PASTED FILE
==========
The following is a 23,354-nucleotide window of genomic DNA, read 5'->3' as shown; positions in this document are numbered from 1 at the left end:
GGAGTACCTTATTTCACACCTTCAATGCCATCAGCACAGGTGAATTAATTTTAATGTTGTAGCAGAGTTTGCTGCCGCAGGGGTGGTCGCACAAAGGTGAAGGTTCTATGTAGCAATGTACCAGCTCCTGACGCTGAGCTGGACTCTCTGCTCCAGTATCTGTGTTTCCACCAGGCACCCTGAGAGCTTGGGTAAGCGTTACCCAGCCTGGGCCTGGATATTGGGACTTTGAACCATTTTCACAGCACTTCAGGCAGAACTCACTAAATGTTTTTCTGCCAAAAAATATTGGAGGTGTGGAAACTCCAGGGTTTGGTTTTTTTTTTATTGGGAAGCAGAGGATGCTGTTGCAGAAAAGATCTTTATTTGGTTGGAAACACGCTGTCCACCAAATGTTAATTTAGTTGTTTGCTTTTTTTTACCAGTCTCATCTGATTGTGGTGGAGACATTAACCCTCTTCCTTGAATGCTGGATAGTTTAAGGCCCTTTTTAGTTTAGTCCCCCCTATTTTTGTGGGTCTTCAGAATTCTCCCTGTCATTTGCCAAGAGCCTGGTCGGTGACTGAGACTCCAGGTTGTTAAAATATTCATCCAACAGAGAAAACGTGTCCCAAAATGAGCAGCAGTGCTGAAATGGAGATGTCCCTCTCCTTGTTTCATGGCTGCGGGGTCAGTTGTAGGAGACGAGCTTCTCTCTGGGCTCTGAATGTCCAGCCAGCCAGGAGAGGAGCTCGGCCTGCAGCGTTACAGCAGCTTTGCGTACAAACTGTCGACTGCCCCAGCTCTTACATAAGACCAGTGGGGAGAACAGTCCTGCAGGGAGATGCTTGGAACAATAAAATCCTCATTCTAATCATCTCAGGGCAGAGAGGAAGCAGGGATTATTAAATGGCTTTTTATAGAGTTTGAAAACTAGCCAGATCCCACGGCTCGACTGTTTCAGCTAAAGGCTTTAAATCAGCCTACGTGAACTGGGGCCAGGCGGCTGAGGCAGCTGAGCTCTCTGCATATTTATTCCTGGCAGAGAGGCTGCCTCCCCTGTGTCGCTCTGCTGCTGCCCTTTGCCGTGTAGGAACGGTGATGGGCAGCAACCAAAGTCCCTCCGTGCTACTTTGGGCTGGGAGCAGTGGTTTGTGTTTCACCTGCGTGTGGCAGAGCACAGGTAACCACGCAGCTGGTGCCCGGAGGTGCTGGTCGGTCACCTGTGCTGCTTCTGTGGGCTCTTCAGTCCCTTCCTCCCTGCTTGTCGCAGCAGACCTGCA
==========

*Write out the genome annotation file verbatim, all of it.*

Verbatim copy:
The following is a 23,354-nucleotide window of genomic DNA, read 5'->3' as shown; positions in this document are numbered from 1 at the left end:
GGAGTACCTTATTTCACACCTTCAATGCCATCAGCACAGGTGAATTAATTTTAATGTTGTAGCAGAGTTTGCTGCCGCAGGGGTGGTCGCACAAAGGTGAAGGTTCTATGTAGCAATGTACCAGCTCCTGACGCTGAGCTGGACTCTCTGCTCCAGTATCTGTGTTTCCACCAGGCACCCTGAGAGCTTGGGTAAGCGTTACCCAGCCTGGGCCTGGATATTGGGACTTTGAACCATTTTCACAGCACTTCAGGCAGAACTCACTAAATGTTTTTCTGCCAAAAAATATTGGAGGTGTGGAAACTCCAGGGTTTGGTTTTTTTTTTATTGGGAAGCAGAGGATGCTGTTGCAGAAAAGATCTTTATTTGGTTGGAAACACGCTGTCCACCAAATGTTAATTTAGTTGTTTGCTTTTTTTTACCAGTCTCATCTGATTGTGGTGGAGACATTAACCCTCTTCCTTGAATGCTGGATAGTTTAAGGCCCTTTTTAGTTTAGTCCCCCCTATTTTTGTGGGTCTTCAGAATTCTCCCTGTCATTTGCCAAGAGCCTGGTCGGTGACTGAGACTCCAGGTTGTTAAAATATTCATCCAACAGAGAAAACGTGTCCCAAAATGAGCAGCAGTGCTGAAATGGAGATGTCCCTCTCCTTGTTTCATGGCTGCGGGGTCAGTTGTAGGAGACGAGCTTCTCTCTGGGCTCTGAATGTCCAGCCAGCCAGGAGAGGAGCTCGGCCTGCAGCGTTACAGCAGCTTTGCGTACAAACTGTCGACTGCCCCAGCTCTTACATAAGACCAGTGGGGAGAACAGTCCTGCAGGGAGATGCTTGGAACAATAAAATCCTCATTCTAATCATCTCAGGGCAGAGAGGAAGCAGGGATTATTAAATGGCTTTTTATAGAGTTTGAAAACTAGCCAGATCCCACGGCTCGACTGTTTCAGCTAAAGGCTTTAAATCAGCCTACGTGAACTGGGGCCAGGCGGCTGAGGCAGCTGAGCTCTCTGCATATTTATTCCTGGCAGAGAGGCTGCCTCCCCTGTGTCGCTCTGCTGCTGCCCTTTGCCGTGTAGGAACGGTGATGGGCAGCAACCAAAGTCCCTCCGTGCTACTTTGGGCTGGGAGCAGTGGTTTGTGTTTCACCTGCGTGTGGCAGAGCACAGGTAACCACGCAGCTGGTGCCCGGAGGTGCTGGTCGGTCACCTGTGCTGCTTCTGTGGGCTCTTCAGTCCCTTCCTCCCTGCTTGTCGCAGCAGACCTGCA